First there was banana bread, then there was sourdough, and now everyone seems to be … regrowing kitchen scraps? It’s true! Now that trips to the grocery store are less frequent, it’s never seemed more appealing to grow your own food. Even if you didn’t already plant your early spring vegetables in your garden, it’s not too late to try growing some of your own right now. If you’re eating foods like potatoes, peppers, and squash, then you might already have everything you need to start growing your own vegetable garden.

What You Need to Know Before You Re-grow Kitchen Scraps

Before you throw part of your pepper in the ground and hope for the best, you need to know a few things. Jason De Pecol, the Agricultural Director at Harlem Grown, a non-profit organization devoted to educating Harlem residents and youth on urban farming, sustainability, and nutrition, says that while you could potentially grow a plant from the food you have on hand, it’s not necessarily going to look or taste the same (and if it’s non-organic, it likely won’t produce any fruit at all). 

When it comes to growing food from the seeds you find in scraps, “it’s got to be organic and ideally should be heirloom,” says De Pecol. Heirloom refers to a type of seed that is close in genetics to its parent seed. “Those types of fruits and vegetables are hard to find. Even if you buy organic fruits and vegetables, you’re getting a F1 variety, which is essentially a cross between two parent varieties.”

He says it’s much like if a pure-bred Golden Retriever and pure-bred German Shepherd had a puppy, that puppy would be a mix of the two, right? And if that mix had a puppy…it would be… even further removed from the original pure-bred genes. It’s the same with plants.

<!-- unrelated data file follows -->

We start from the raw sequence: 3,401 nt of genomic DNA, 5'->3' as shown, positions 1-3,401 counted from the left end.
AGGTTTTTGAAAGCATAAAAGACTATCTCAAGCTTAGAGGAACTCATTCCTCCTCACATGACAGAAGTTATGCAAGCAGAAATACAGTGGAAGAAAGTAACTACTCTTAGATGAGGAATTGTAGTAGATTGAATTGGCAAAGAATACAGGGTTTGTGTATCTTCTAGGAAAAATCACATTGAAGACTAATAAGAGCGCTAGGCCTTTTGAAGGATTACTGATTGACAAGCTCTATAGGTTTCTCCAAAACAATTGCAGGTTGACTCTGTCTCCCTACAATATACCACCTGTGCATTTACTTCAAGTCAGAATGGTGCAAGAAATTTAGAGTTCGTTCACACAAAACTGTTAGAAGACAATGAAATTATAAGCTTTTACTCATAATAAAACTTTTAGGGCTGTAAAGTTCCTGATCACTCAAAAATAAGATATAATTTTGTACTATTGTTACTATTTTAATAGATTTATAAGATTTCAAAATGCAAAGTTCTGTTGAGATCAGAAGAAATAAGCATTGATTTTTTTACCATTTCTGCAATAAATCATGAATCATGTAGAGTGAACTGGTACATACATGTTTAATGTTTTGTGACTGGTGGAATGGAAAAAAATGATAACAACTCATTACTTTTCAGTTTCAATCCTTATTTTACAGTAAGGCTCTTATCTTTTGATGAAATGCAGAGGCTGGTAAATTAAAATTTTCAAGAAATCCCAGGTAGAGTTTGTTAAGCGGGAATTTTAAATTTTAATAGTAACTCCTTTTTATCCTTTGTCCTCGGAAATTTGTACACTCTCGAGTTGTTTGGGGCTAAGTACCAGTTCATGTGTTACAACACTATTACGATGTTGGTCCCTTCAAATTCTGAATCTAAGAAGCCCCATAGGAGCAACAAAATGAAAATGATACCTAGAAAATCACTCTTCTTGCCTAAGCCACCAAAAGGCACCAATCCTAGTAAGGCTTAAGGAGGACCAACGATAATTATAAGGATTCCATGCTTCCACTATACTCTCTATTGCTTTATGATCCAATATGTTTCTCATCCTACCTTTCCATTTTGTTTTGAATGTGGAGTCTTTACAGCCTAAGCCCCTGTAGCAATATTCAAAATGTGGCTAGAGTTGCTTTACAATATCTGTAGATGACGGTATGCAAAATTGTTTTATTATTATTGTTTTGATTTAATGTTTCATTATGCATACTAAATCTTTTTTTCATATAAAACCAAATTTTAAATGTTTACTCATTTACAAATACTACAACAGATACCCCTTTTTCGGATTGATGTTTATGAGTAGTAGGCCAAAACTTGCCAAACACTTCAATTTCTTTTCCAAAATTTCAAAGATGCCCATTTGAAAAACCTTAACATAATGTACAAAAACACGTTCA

But while the re-grown scraps might not look (or taste) exactly like the original, it’s not bad for you in any way, and it’s worth the effort. “There is value in… growing it for the experience of growing a plant,” adds De Pecol.

He also says that your location will determine what you can grow. Indoor locations (even with grow lights) might be better suited for growing herbs, while some people can grow a few foods outdoors on small balconies and patios, and some have plenty of gardening space which means even more options.

There are two important things to consider here — and the first is access to light. “Even in the sunniest of apartments, you don’t get that much direct sunlight. These plants really need anywhere from 12 to 16 hours of sunlight a day—especially with a flowering plant, like a tomato plant.”

The second thing to really consider is pollination. Outdoor growing is easier for pollination, which needs to take place in order for a plant to produce fruit. In order to grow something like a tomato plant indoors, for example, you’d need to know enough about the specifics of the plant in order to attempt pollination. So if you’re stuck with inside growing, you might have better luck with plants that are edible without producing fruit.

Assuming all of these conditions are in place, here are 14 foods you can grow from kitchen scraps.

Take at least a quarter of a potato, and make sure it has two “eyes,”— where the sprouts come out — then plant that piece in the ground. If you prefer “New Potatoes,” then you’ll harvest 2 -3 weeks after the plant has stopped flowering, and for more mature potatoes, wait until 2 -3 weeks after the foliage has died away.

Mint, Basil, and Cilantro

Mint is a great example of a plant you could grow indoors from a “scrap” (or cutting) of another mint plant. De Pecol suggests taking a glass full of water, covering it with plastic wrap, and punching a hole into it. Then, take a trimming off a stem from a mint plant and stick it in the hole. It should grow roots in a few days and then you can transplant it into soil.

You can use the same process for basil and cilantro, although it might take a little bit longer for the roots to form (2-4 weeks). Be sure to change the water every few days.

Have you ever heard that if you spit too many watermelon seeds you’ll grow a watermelon farm? Well, that saying is almost true. 

“A watermelon seed will grow a watermelon, as long as you treat it like you’re supposed to, but it won’t necessarily be or even look like the watermelon that you ate,” says Kenneth Hardee, a truck patch farmer in Jackson, Tennessee. 

Also, it turns out that “treating it like you’re supposed to” means growing the seed in a greenhouse for a few weeks before transplanting it into the ground in May. Then, they usually grow for around 80 days.